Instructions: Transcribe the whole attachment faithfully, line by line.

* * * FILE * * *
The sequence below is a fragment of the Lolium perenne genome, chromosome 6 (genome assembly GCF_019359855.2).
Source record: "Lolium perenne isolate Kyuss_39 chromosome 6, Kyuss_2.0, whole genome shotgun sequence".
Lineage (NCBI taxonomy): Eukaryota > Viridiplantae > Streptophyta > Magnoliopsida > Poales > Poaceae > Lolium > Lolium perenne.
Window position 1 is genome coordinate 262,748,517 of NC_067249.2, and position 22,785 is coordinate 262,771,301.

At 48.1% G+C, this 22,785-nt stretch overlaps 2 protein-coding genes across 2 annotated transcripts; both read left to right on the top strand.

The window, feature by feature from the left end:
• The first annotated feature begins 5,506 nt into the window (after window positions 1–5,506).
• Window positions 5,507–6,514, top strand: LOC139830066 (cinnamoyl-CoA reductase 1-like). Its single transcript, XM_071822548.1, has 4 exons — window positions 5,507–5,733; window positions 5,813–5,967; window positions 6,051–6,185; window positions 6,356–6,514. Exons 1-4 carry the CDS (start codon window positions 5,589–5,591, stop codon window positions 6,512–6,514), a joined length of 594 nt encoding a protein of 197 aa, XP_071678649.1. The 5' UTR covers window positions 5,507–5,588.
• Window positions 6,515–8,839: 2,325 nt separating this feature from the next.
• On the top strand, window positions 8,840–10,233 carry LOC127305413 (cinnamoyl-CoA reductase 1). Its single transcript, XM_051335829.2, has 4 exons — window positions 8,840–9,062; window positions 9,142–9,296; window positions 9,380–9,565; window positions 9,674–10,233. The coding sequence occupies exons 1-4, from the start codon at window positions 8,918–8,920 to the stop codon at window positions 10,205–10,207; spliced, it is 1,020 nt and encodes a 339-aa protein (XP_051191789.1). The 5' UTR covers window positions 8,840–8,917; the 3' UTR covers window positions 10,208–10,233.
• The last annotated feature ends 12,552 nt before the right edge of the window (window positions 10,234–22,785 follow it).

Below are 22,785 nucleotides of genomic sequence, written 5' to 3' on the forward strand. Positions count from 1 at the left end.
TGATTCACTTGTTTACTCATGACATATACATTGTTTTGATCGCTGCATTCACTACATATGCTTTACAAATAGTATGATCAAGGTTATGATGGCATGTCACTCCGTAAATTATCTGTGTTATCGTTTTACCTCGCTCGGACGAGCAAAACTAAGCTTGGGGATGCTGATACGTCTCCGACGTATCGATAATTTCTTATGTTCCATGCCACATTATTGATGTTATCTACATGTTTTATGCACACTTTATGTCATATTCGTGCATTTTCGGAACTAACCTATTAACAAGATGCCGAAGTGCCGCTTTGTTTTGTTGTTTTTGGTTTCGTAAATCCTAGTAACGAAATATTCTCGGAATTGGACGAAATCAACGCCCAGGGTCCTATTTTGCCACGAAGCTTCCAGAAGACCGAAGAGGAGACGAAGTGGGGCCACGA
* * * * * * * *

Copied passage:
The sequence below is a fragment of the Lolium perenne genome, chromosome 6 (genome assembly GCF_019359855.2).
Source record: "Lolium perenne isolate Kyuss_39 chromosome 6, Kyuss_2.0, whole genome shotgun sequence".
Lineage (NCBI taxonomy): Eukaryota > Viridiplantae > Streptophyta > Magnoliopsida > Poales > Poaceae > Lolium > Lolium perenne.
Window position 1 is genome coordinate 262,748,517 of NC_067249.2, and position 22,785 is coordinate 262,771,301.

At 48.1% G+C, this 22,785-nt stretch overlaps 2 protein-coding genes across 2 annotated transcripts; both read left to right on the top strand.

The window, feature by feature from the left end:
• The first annotated feature begins 5,506 nt into the window (after window positions 1–5,506).
• Window positions 5,507–6,514, top strand: LOC139830066 (cinnamoyl-CoA reductase 1-like). Its single transcript, XM_071822548.1, has 4 exons — window positions 5,507–5,733; window positions 5,813–5,967; window positions 6,051–6,185; window positions 6,356–6,514. Exons 1-4 carry the CDS (start codon window positions 5,589–5,591, stop codon window positions 6,512–6,514), a joined length of 594 nt encoding a protein of 197 aa, XP_071678649.1. The 5' UTR covers window positions 5,507–5,588.
• Window positions 6,515–8,839: 2,325 nt separating this feature from the next.
• On the top strand, window positions 8,840–10,233 carry LOC127305413 (cinnamoyl-CoA reductase 1). Its single transcript, XM_051335829.2, has 4 exons — window positions 8,840–9,062; window positions 9,142–9,296; window positions 9,380–9,565; window positions 9,674–10,233. The coding sequence occupies exons 1-4, from the start codon at window positions 8,918–8,920 to the stop codon at window positions 10,205–10,207; spliced, it is 1,020 nt and encodes a 339-aa protein (XP_051191789.1). The 5' UTR covers window positions 8,840–8,917; the 3' UTR covers window positions 10,208–10,233.
• The last annotated feature ends 12,552 nt before the right edge of the window (window positions 10,234–22,785 follow it).

Below are 22,785 nucleotides of genomic sequence, written 5' to 3' on the forward strand. Positions count from 1 at the left end.
TGATTCACTTGTTTACTCATGACATATACATTGTTTTGATCGCTGCATTCACTACATATGCTTTACAAATAGTATGATCAAGGTTATGATGGCATGTCACTCCGTAAATTATCTGTGTTATCGTTTTACCTCGCTCGGACGAGCAAAACTAAGCTTGGGGATGCTGATACGTCTCCGACGTATCGATAATTTCTTATGTTCCATGCCACATTATTGATGTTATCTACATGTTTTATGCACACTTTATGTCATATTCGTGCATTTTCGGAACTAACCTATTAACAAGATGCCGAAGTGCCGCTTTGTTTTGTTGTTTTTGGTTTCGTAAATCCTAGTAACGAAATATTCTCGGAATTGGACGAAATCAACGCCCAGGGTCCTATTTTGCCACGAAGCTTCCAGAAGACCGAAGAGGAGACGAAGTGGGGCCACGA